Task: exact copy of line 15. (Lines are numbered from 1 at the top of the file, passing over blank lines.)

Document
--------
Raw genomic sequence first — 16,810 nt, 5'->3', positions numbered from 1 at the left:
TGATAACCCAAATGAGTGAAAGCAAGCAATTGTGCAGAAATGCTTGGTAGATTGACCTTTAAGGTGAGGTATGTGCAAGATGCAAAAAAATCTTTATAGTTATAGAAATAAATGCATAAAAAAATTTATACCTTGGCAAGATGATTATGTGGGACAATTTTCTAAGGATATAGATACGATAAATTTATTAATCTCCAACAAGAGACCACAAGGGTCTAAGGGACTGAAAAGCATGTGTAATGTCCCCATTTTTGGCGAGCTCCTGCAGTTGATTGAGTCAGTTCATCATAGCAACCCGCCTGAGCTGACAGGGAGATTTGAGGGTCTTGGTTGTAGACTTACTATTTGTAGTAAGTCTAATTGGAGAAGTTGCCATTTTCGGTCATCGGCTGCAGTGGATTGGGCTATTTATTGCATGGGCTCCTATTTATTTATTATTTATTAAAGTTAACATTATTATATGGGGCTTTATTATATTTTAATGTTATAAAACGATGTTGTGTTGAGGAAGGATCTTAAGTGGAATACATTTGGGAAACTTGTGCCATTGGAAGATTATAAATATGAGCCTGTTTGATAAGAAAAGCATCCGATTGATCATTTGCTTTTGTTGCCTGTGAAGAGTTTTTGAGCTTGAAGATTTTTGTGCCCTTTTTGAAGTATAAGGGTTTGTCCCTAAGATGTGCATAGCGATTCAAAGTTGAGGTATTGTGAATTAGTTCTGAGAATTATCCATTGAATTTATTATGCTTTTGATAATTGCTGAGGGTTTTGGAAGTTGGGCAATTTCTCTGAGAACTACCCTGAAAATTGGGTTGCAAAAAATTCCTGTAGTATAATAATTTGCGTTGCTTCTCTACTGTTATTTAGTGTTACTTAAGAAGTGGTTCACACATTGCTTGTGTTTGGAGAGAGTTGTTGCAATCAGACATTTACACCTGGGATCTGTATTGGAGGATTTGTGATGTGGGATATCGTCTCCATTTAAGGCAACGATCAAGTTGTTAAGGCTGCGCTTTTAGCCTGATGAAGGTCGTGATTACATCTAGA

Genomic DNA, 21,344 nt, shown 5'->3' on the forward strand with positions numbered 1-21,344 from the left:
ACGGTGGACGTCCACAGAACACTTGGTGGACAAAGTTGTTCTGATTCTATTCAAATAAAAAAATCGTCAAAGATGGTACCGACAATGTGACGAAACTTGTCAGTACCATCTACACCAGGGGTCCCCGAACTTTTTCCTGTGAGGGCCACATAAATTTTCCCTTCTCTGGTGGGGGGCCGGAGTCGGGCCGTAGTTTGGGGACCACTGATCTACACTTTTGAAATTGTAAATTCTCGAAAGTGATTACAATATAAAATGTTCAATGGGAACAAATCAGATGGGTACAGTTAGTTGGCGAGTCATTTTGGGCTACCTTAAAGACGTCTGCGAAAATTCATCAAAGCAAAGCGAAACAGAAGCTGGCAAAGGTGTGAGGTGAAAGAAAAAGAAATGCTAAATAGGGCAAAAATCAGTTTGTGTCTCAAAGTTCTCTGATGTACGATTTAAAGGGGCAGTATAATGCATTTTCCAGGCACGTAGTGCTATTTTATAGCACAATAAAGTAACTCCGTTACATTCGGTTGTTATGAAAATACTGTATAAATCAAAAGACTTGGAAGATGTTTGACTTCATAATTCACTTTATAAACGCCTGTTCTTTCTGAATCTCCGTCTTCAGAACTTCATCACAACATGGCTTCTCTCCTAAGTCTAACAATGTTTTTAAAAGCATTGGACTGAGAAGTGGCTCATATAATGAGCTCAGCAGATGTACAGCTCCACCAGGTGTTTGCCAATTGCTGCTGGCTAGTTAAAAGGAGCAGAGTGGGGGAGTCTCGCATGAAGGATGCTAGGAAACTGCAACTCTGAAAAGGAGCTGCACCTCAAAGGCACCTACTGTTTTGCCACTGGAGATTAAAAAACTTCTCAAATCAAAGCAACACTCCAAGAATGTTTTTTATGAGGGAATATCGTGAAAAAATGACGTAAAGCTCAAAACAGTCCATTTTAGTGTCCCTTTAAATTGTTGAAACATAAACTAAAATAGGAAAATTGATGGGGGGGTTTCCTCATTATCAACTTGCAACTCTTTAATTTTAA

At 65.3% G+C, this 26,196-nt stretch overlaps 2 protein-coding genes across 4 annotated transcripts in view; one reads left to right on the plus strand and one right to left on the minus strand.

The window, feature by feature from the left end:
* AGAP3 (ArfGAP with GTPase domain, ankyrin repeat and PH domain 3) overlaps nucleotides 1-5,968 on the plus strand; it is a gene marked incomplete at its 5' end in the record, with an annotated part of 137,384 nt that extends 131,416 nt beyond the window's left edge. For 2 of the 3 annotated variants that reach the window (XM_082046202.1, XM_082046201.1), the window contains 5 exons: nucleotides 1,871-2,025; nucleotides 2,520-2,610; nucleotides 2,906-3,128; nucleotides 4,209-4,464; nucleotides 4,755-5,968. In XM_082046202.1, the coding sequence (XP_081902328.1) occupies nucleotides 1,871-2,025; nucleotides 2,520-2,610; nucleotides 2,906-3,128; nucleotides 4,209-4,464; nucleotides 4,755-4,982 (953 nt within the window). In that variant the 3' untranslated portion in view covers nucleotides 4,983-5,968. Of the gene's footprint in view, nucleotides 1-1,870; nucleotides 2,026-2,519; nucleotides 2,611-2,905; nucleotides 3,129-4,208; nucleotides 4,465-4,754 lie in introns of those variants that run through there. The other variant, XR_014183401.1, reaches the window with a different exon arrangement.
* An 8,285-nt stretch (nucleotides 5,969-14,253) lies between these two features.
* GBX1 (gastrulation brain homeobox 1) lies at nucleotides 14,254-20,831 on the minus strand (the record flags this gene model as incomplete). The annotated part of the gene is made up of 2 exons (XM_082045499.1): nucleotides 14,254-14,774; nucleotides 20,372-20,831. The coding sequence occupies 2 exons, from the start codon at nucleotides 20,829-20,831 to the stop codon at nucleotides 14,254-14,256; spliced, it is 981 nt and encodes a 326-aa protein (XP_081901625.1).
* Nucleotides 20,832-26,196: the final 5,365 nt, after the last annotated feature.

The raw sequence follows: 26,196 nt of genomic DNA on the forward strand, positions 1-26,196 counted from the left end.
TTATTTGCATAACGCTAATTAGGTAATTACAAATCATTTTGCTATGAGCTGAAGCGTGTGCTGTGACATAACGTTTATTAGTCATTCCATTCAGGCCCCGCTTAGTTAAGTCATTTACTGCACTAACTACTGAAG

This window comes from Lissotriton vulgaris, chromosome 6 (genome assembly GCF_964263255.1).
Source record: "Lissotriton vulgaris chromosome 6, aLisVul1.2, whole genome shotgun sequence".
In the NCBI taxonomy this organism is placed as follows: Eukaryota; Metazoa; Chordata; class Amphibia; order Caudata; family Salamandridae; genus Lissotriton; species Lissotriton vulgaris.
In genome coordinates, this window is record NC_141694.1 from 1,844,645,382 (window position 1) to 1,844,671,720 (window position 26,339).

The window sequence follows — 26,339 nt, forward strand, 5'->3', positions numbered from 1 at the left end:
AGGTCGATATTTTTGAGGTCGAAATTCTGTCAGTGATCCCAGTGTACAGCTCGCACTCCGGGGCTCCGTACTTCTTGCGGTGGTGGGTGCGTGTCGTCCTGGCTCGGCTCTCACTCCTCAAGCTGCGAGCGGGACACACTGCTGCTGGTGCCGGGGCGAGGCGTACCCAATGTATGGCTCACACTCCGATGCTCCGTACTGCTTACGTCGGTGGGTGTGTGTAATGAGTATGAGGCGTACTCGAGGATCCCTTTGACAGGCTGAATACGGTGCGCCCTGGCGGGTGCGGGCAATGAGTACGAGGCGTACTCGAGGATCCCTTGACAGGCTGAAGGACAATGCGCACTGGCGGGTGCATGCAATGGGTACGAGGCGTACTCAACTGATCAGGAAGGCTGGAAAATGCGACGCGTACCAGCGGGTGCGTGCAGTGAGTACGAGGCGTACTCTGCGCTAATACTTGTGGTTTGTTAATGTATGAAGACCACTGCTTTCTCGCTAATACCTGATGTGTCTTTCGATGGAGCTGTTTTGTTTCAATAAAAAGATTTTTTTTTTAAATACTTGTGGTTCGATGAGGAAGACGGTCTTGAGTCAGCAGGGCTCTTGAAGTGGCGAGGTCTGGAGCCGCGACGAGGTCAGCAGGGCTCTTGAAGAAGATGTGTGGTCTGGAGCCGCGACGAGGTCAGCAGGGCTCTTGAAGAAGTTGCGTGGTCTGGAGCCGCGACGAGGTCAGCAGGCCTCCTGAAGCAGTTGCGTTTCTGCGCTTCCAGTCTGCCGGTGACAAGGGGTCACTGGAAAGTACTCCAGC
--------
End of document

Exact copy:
In the NCBI taxonomy this organism is placed as follows: Eukaryota; Metazoa; Chordata; class Amphibia; order Caudata; family Salamandridae; genus Lissotriton; species Lissotriton vulgaris.